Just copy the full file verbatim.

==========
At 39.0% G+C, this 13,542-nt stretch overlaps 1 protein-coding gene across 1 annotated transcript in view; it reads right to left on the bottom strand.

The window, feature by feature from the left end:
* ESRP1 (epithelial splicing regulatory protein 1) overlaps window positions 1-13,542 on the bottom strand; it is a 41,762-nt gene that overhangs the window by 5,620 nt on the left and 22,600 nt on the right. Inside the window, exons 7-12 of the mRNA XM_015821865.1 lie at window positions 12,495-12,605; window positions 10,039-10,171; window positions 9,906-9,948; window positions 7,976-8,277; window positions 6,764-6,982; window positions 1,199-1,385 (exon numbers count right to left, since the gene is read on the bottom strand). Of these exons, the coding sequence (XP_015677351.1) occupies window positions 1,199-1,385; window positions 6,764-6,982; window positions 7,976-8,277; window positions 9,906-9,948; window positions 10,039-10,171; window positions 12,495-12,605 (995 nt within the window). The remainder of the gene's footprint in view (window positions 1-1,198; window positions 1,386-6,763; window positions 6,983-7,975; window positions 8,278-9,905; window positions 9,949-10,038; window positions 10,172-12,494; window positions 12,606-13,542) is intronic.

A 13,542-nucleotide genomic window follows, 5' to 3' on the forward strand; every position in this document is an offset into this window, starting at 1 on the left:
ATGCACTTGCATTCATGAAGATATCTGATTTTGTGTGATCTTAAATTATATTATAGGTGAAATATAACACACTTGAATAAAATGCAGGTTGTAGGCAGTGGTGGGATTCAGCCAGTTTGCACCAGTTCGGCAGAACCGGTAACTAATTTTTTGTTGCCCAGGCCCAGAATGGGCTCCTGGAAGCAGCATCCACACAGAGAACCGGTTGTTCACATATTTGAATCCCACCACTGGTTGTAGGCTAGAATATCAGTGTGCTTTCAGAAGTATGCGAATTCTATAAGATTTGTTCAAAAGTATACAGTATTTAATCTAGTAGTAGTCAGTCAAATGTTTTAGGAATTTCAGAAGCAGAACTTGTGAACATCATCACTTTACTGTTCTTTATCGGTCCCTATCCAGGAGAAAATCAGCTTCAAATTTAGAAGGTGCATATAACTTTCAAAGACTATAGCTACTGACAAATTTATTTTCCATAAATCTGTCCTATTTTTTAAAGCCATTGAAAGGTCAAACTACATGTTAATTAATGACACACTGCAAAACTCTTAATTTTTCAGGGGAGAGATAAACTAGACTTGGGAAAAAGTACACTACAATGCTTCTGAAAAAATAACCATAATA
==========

At 39.0% G+C, this 13,542-nt stretch overlaps 1 protein-coding gene across 1 annotated transcript in view; it reads right to left on the bottom strand.

The window, feature by feature from the left end:
* ESRP1 (epithelial splicing regulatory protein 1) overlaps window positions 1-13,542 on the bottom strand; it is a 41,762-nt gene that overhangs the window by 5,620 nt on the left and 22,600 nt on the right. Inside the window, exons 7-12 of the mRNA XM_015821865.1 lie at window positions 12,495-12,605; window positions 10,039-10,171; window positions 9,906-9,948; window positions 7,976-8,277; window positions 6,764-6,982; window positions 1,199-1,385 (exon numbers count right to left, since the gene is read on the bottom strand). Of these exons, the coding sequence (XP_015677351.1) occupies window positions 1,199-1,385; window positions 6,764-6,982; window positions 7,976-8,277; window positions 9,906-9,948; window positions 10,039-10,171; window positions 12,495-12,605 (995 nt within the window). The remainder of the gene's footprint in view (window positions 1-1,198; window positions 1,386-6,763; window positions 6,983-7,975; window positions 8,278-9,905; window positions 9,949-10,038; window positions 10,172-12,494; window positions 12,606-13,542) is intronic.

A 13,542-nucleotide genomic window follows, 5' to 3' on the forward strand; every position in this document is an offset into this window, starting at 1 on the left:
ATGCACTTGCATTCATGAAGATATCTGATTTTGTGTGATCTTAAATTATATTATAGGTGAAATATAACACACTTGAATAAAATGCAGGTTGTAGGCAGTGGTGGGATTCAGCCAGTTTGCACCAGTTCGGCAGAACCGGTAACTAATTTTTTGTTGCCCAGGCCCAGAATGGGCTCCTGGAAGCAGCATCCACACAGAGAACCGGTTGTTCACATATTTGAATCCCACCACTGGTTGTAGGCTAGAATATCAGTGTGCTTTCAGAAGTATGCGAATTCTATAAGATTTGTTCAAAAGTATACAGTATTTAATCTAGTAGTAGTCAGTCAAATGTTTTAGGAATTTCAGAAGCAGAACTTGTGAACATCATCACTTTACTGTTCTTTATCGGTCCCTATCCAGGAGAAAATCAGCTTCAAATTTAGAAGGTGCATATAACTTTCAAAGACTATAGCTACTGACAAATTTATTTTCCATAAATCTGTCCTATTTTTTAAAGCCATTGAAAGGTCAAACTACATGTTAATTAATGACACACTGCAAAACTCTTAATTTTTCAGGGGAGAGATAAACTAGACTTGGGAAAAAGTACACTACAATGCTTCTGAAAAAATAACCATAATA